, Nama Bhavana
Journal of Indian Society of Periodontology, Volume 23, pp 580-583; doi:10.4103/jisp.jisp_603_18

Abstract:
We report a case of palatal pyogenic granuloma following mucogingival surgery for alveolar socket preservation. A 24-year-old systemically healthy female underwent a pediculated palatal pedicle graft procedure to achieve soft tissue augmentation over a grafted maxillary anterior extraction site. After 1 month, a 15 mm × 20 mm exophytic growth extending from the palatal donor site to distance of 3-4 mm from the extraction socket was observed. After obtaining the subject's consent, local anesthesia was administered and the growth was excised from the base. On histopathological examination, the findings suggestive of pyogenic granuloma were seen. Palatal pyogenic granuloma occurs rarely and the authors were unable to find the reports of pyogenic granuloma originating in the vicinity of a surgical wound after a pediculated connective tissue mucogingival procedure. Healing plays a vital role in mucogingival procedures, and thus, it is very important to know about the complications affecting this important cascade of events. Failing to consider potential sources of irritation or trauma at the surgical site may lead to considerable morbidity even in sites that may heal without any untoward complications.
Ujwala Rohan Newadkar, Lalit Chaudhari, Yogita Khalekar
Journal of Family Medicine and Primary Care, Volume 5, pp 785-788; doi:10.4103/2249-4863.201147

Abstract:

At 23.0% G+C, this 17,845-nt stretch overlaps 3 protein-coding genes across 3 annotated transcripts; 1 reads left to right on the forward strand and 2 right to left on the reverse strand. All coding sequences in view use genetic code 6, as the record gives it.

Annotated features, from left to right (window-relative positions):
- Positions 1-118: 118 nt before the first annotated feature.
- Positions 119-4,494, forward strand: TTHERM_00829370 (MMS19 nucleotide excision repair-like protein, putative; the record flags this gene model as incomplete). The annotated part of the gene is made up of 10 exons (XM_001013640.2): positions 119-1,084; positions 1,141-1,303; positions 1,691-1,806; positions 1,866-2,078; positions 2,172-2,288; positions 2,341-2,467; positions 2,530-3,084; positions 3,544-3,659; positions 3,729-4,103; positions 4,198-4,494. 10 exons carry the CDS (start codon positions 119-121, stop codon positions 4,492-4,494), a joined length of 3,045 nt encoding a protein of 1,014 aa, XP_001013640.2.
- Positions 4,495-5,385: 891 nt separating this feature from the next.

The upper jaw forms the floor of the maxillary sinus and the upper teeth are continuous with the whole midface and cranium, therefore while treating these teeth, it is important for the practitioner to consider the possibility of ocular complications. Ocular disturbances such as blurring of vision, mydriasis, ptosis, diplopia, enophthalmos, miosis, and blindness are rare complications due to intraoral local anesthesia. So far at present, the general population is having myths and misconceptions regarding the extraction of teeth and vision loss; hence, we evaluated the same. A cross-sectional prospective survey targeting the general public was conducted using a self-administered questionnaire. A total of 300 standardized self-administered questionnaires were given and the data were analyzed. Out of 300 patients, 148 were educated and 152 were uneducated. The study population was analyzed based on their age, sex, and literacy, i.e. the level of education. Seventy-six percent of uneducated and 48% of educated groups had false belief of ocular complications followed by the removal of upper teeth and among them uneducated females of older age group showed higher prevalence. The general public's knowledge about ocular complications due to tooth extraction in our study group is not adequate and needs improvement. Although the practice of informing by dentists is satisfactory, there is a need for creating awareness in the general public against such complications.